I said I'd come back to the gender issue; as much as TV Tropes may try to convince me otherwise, I do feel like this one favors the men, and I'm not sold on the "Silver Vixen" thing. I mean, a good number of the women on their list of examples didn't have gray or white hair. I suppose we could debate whether the "silver" part is supposed to be taken literally or if this is all just about a general persona. Regardless, there's a whole lot to unpack here about how society sees men aging vs. women aging.

(If someone knows the difference between "Silver Vixen" and "Cougar", PLEASE enlighten me.)

Would/Did I Use It?: I do have a few entries for this trope! First up is Colin, one of Celeste's potential love interests in Blazing Justice. He's older than her, he's her boss, and yup, he's got the hair. It's no secret that other women in the office find him attractive, too. Lucky her.

I'm going back and forth on whether Edwin from Closing Montage qualifies. He and Abigail take a trip through the highlights of their lives via virtual reality, so obviously he's an older man by the end, but she's aging, too, so there's no contrast there. Additionally, there's one point where he questions whether she's still attracted to him in his older form (SHE IS!), so his lack of confidence may prevent him from being a true Silver Fox.

Bonus mention of Aras in Out of Orbit - he's over 500 years older than love interest Jasmine. Despite the fact that he may not look so old to her, he's considered to be in the older age range for his species. Plus, since he's the ruler of his planet, he's got the elevated status that contributes to this trope. While he doesn't have any hair, his skin is silvery gray, so I will insist that counts and add him to the end of this list. :D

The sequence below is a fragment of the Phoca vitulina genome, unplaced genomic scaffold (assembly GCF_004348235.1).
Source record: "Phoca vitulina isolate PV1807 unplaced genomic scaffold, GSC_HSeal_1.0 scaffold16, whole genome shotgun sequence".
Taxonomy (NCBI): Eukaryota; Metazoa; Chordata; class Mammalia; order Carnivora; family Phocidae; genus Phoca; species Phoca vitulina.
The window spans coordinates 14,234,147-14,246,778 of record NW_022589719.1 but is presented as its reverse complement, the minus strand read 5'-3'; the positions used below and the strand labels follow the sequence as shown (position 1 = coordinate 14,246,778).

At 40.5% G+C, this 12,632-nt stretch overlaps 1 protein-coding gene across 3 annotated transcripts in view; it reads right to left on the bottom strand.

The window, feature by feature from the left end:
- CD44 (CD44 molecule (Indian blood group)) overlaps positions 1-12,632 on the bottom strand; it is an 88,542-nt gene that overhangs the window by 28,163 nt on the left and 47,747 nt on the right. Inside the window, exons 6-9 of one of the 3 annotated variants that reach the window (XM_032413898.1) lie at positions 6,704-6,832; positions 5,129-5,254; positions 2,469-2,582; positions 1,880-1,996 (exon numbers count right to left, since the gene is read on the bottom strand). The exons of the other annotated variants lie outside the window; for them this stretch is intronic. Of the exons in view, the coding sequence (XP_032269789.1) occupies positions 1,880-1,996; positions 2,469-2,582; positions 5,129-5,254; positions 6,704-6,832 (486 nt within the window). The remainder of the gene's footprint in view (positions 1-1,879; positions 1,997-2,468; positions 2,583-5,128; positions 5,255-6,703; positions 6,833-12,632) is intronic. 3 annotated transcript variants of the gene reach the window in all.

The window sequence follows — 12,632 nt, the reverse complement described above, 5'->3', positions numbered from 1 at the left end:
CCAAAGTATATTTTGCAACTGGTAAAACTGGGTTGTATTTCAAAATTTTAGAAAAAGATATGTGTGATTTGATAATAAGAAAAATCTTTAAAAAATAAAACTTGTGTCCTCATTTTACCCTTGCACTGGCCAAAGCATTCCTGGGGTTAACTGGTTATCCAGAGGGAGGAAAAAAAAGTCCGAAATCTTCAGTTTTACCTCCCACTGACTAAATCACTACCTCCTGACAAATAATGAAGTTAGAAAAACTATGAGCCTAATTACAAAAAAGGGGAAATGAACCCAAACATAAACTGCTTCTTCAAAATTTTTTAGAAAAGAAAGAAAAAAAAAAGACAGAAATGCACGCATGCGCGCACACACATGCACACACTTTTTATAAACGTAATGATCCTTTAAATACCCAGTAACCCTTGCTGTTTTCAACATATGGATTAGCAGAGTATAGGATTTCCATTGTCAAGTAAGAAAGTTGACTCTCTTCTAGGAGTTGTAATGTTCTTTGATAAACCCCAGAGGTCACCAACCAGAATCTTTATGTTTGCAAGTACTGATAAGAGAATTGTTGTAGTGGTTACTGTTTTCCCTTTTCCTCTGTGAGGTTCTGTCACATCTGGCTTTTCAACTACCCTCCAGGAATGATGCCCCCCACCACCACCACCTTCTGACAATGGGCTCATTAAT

Tuesday, July 6, 2021

Trope-tastic Tuesdays: Savvy Guy, Energetic Girl

Trope: Savvy Guy, Energetic Girl

Description: Not necessarily a romance trope, when you have a male character and a female character hanging out and doing whatever in your fictional world, one way to play with expectations and subvert stereotypes is to have the man be the calmer, more pragmatic one while the woman is the zany one who's bouncing off the walls. Despite the trope name, this can also be used with same-sex relationships as long as the contrast is there. Mileage varies as to whether this counts as an "opposites attract" trope; a lot of times, the characters share the same goals and priorities, they just approach them in different ways.

Examples: Anna and Kristoff from Frozen, Simon and Kaylee from Firefly, a classic example in Lucy and Ricky from I Love Lucy

Pros: If all our characters had the same personalities, that would get pretty boring. As mentioned above, this trope plays around with stereotypes - often it's the men who get to have all the wacky hijinks while the women get shoved into the "maternal" role to keep everyone grounded. Girls just want to have fun, or so I've been told, so let's let them!

Cons: There's a fine line between "energetic/perky" and "ditzy," and I'm not a fan of the latter. The Energetic Girl can also veer into Manic Pixie Dream Girl territory, which is a trope that doesn't have a spotless history, alas.

Would/Did I Use It?: In reviewing my books, this came up more than I would have expected. In Closing Montage, Abigail is the one who has to convince Edwin to loosen up and have some fun, beginning with the very premise of their virtual date. I'd also apply this to Fire Beyond the Frost despite it being a lesbian romance - here, nurse Sari is the cute, bubbly one, while doctor Catalina just wants to do her job well and barely cracks a smile for at least the first few chapters.